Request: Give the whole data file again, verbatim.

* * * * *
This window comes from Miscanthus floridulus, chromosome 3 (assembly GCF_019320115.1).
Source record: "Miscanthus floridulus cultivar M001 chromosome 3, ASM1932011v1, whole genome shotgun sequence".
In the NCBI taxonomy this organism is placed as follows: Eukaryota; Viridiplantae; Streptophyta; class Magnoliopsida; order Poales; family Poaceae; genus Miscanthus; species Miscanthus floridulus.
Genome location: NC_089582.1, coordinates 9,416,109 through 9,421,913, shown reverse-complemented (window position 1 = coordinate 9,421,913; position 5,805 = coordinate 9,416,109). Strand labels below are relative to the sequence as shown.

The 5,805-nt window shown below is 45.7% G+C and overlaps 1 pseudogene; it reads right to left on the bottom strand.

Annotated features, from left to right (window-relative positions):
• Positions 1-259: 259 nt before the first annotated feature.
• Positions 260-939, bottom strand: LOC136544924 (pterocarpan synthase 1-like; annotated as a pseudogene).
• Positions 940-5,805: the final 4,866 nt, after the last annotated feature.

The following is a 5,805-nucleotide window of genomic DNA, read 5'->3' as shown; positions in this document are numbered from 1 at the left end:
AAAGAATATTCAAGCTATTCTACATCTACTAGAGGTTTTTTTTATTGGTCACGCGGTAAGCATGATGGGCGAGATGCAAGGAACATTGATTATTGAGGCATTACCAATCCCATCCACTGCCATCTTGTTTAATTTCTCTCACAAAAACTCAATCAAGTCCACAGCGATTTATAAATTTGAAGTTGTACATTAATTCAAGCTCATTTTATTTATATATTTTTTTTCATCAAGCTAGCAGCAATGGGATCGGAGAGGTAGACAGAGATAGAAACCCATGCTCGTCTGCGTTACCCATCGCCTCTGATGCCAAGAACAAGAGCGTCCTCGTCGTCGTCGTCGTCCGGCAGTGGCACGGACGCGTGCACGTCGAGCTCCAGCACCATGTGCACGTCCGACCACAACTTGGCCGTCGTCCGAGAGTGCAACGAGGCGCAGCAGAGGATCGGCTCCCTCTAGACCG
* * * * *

This window comes from Miscanthus floridulus, chromosome 3 (assembly GCF_019320115.1).
Source record: "Miscanthus floridulus cultivar M001 chromosome 3, ASM1932011v1, whole genome shotgun sequence".
In the NCBI taxonomy this organism is placed as follows: Eukaryota; Viridiplantae; Streptophyta; class Magnoliopsida; order Poales; family Poaceae; genus Miscanthus; species Miscanthus floridulus.
Genome location: NC_089582.1, coordinates 9,416,109 through 9,421,913, shown reverse-complemented (window position 1 = coordinate 9,421,913; position 5,805 = coordinate 9,416,109). Strand labels below are relative to the sequence as shown.

The 5,805-nt window shown below is 45.7% G+C and overlaps 1 pseudogene; it reads right to left on the bottom strand.

Annotated features, from left to right (window-relative positions):
• Positions 1-259: 259 nt before the first annotated feature.
• Positions 260-939, bottom strand: LOC136544924 (pterocarpan synthase 1-like; annotated as a pseudogene).
• Positions 940-5,805: the final 4,866 nt, after the last annotated feature.

The following is a 5,805-nucleotide window of genomic DNA, read 5'->3' as shown; positions in this document are numbered from 1 at the left end:
AAAGAATATTCAAGCTATTCTACATCTACTAGAGGTTTTTTTTATTGGTCACGCGGTAAGCATGATGGGCGAGATGCAAGGAACATTGATTATTGAGGCATTACCAATCCCATCCACTGCCATCTTGTTTAATTTCTCTCACAAAAACTCAATCAAGTCCACAGCGATTTATAAATTTGAAGTTGTACATTAATTCAAGCTCATTTTATTTATATATTTTTTTTCATCAAGCTAGCAGCAATGGGATCGGAGAGGTAGACAGAGATAGAAACCCATGCTCGTCTGCGTTACCCATCGCCTCTGATGCCAAGAACAAGAGCGTCCTCGTCGTCGTCGTCGTCCGGCAGTGGCACGGACGCGTGCACGTCGAGCTCCAGCACCATGTGCACGTCCGACCACAACTTGGCCGTCGTCCGAGAGTGCAACGAGGCGCAGCAGAGGATCGGCTCCCTCTAGACCG